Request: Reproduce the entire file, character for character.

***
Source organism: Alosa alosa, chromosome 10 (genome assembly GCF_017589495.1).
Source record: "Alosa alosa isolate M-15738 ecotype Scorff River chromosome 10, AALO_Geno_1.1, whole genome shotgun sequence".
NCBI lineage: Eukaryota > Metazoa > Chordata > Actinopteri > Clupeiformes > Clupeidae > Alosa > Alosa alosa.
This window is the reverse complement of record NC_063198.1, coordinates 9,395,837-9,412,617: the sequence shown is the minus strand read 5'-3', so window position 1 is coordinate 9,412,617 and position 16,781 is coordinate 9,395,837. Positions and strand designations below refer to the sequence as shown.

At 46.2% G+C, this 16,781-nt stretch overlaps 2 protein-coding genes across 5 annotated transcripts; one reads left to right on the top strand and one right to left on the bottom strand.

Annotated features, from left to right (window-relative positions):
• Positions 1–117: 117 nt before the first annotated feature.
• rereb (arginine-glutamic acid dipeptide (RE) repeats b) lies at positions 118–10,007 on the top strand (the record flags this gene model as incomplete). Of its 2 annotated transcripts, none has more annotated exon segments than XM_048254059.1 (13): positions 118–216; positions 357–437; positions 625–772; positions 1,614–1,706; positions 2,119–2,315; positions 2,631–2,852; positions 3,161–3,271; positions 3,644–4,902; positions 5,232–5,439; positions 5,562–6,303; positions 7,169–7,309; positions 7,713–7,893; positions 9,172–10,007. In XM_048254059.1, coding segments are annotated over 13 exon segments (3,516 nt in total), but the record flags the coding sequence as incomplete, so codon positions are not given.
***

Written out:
Source organism: Alosa alosa, chromosome 10 (genome assembly GCF_017589495.1).
Source record: "Alosa alosa isolate M-15738 ecotype Scorff River chromosome 10, AALO_Geno_1.1, whole genome shotgun sequence".
NCBI lineage: Eukaryota > Metazoa > Chordata > Actinopteri > Clupeiformes > Clupeidae > Alosa > Alosa alosa.
This window is the reverse complement of record NC_063198.1, coordinates 9,395,837-9,412,617: the sequence shown is the minus strand read 5'-3', so window position 1 is coordinate 9,412,617 and position 16,781 is coordinate 9,395,837. Positions and strand designations below refer to the sequence as shown.

At 46.2% G+C, this 16,781-nt stretch overlaps 2 protein-coding genes across 5 annotated transcripts; one reads left to right on the top strand and one right to left on the bottom strand.

Annotated features, from left to right (window-relative positions):
• Positions 1–117: 117 nt before the first annotated feature.
• rereb (arginine-glutamic acid dipeptide (RE) repeats b) lies at positions 118–10,007 on the top strand (the record flags this gene model as incomplete). Of its 2 annotated transcripts, none has more annotated exon segments than XM_048254059.1 (13): positions 118–216; positions 357–437; positions 625–772; positions 1,614–1,706; positions 2,119–2,315; positions 2,631–2,852; positions 3,161–3,271; positions 3,644–4,902; positions 5,232–5,439; positions 5,562–6,303; positions 7,169–7,309; positions 7,713–7,893; positions 9,172–10,007. In XM_048254059.1, coding segments are annotated over 13 exon segments (3,516 nt in total), but the record flags the coding sequence as incomplete, so codon positions are not given.